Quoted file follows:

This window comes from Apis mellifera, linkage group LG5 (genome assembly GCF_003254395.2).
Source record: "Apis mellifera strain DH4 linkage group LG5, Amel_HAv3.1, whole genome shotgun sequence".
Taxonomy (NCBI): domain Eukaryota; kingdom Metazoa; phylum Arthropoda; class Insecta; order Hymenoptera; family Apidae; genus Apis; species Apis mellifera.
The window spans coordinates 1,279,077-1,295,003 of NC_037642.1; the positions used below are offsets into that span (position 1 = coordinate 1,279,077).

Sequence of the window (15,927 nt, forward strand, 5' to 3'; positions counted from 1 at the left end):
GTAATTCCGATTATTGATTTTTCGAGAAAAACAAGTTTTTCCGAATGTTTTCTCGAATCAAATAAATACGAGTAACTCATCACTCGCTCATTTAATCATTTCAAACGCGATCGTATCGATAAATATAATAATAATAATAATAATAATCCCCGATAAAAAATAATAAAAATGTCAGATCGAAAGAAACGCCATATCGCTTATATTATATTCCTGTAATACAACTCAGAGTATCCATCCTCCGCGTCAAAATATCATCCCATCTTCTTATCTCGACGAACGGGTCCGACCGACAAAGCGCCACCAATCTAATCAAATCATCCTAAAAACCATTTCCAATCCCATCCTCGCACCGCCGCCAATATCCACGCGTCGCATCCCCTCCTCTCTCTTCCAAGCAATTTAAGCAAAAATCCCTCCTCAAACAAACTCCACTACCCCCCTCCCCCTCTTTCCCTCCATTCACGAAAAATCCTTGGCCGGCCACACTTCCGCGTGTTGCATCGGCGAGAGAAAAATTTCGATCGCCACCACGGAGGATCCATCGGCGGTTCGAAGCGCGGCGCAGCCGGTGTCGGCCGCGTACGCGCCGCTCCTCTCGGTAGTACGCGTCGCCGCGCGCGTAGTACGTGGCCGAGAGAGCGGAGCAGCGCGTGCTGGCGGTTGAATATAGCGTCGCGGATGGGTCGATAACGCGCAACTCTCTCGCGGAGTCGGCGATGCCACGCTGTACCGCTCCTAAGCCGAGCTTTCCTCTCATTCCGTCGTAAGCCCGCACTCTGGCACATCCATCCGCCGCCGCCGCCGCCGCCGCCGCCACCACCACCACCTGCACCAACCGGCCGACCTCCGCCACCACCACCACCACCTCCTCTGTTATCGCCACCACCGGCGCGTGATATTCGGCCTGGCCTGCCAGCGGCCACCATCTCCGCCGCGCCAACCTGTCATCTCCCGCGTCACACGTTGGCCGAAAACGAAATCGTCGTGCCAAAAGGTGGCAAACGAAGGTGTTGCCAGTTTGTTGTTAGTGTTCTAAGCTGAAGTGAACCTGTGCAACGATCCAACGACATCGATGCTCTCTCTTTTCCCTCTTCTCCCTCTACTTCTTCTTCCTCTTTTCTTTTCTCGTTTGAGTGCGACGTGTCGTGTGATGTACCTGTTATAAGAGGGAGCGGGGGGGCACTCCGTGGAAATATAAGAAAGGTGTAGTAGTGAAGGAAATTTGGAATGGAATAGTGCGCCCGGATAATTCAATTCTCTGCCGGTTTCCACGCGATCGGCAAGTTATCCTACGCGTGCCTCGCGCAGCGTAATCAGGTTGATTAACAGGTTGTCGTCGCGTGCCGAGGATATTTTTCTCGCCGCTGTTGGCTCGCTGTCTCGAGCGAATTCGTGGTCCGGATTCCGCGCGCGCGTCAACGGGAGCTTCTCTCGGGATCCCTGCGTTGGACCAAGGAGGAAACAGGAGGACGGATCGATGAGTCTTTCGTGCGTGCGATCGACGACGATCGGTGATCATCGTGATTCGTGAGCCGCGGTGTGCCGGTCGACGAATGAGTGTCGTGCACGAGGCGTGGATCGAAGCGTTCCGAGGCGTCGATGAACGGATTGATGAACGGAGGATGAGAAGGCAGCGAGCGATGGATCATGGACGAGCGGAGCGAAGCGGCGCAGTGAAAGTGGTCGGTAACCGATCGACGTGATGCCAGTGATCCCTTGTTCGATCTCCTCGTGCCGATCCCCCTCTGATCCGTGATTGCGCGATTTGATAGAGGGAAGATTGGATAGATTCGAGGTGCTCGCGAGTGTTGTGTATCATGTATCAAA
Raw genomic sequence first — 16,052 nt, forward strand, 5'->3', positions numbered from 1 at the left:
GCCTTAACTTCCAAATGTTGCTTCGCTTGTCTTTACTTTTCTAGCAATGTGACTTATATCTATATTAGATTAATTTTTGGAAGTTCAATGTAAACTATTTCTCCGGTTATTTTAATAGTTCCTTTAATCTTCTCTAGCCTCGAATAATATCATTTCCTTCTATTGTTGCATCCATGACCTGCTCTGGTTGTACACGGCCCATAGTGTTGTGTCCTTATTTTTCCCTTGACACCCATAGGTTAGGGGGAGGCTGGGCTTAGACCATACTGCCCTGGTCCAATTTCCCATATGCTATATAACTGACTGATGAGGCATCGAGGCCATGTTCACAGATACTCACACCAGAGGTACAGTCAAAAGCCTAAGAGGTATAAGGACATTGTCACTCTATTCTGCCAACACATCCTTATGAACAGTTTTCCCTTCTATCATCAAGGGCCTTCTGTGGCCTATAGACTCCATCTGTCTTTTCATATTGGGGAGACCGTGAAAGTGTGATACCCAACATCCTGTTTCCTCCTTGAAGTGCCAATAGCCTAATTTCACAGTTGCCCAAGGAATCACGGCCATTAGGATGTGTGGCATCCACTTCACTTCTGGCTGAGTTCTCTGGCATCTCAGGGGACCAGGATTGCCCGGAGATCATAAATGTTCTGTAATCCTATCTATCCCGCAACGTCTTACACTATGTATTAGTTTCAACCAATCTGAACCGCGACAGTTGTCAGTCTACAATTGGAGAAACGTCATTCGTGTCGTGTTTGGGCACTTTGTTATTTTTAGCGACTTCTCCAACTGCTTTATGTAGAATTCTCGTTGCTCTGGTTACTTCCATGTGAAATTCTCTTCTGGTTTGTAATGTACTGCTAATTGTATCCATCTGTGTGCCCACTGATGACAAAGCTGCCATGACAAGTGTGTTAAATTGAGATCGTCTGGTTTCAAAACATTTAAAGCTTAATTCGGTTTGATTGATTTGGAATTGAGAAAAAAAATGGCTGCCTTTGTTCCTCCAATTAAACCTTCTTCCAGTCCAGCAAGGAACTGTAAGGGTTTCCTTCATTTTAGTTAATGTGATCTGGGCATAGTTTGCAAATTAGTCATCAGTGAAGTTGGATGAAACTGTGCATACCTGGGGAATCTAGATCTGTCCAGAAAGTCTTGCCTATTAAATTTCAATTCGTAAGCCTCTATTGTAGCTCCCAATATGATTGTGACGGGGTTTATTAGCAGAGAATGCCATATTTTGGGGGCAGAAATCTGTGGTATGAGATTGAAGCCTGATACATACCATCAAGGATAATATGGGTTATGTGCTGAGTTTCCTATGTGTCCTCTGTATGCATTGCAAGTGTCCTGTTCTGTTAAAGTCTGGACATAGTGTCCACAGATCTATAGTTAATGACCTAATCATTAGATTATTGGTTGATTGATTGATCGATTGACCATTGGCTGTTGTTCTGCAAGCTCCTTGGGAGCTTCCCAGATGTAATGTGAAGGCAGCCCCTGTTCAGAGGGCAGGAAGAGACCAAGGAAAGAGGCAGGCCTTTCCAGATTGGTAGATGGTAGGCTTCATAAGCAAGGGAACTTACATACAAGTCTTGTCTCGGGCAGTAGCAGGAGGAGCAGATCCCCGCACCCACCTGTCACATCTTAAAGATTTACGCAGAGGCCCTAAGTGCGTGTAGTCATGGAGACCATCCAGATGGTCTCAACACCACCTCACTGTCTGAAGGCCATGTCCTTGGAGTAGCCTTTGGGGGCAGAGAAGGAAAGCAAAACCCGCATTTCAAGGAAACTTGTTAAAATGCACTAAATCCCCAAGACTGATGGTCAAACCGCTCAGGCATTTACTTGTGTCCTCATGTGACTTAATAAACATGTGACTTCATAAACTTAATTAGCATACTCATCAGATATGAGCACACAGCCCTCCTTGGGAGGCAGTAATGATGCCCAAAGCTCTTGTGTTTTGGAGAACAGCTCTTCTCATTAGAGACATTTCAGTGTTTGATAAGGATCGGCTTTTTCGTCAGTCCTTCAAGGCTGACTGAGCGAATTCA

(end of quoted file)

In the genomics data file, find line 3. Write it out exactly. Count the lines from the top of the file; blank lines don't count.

Taxonomy (NCBI): domain Eukaryota; kingdom Metazoa; phylum Arthropoda; class Insecta; order Hymenoptera; family Apidae; genus Apis; species Apis mellifera.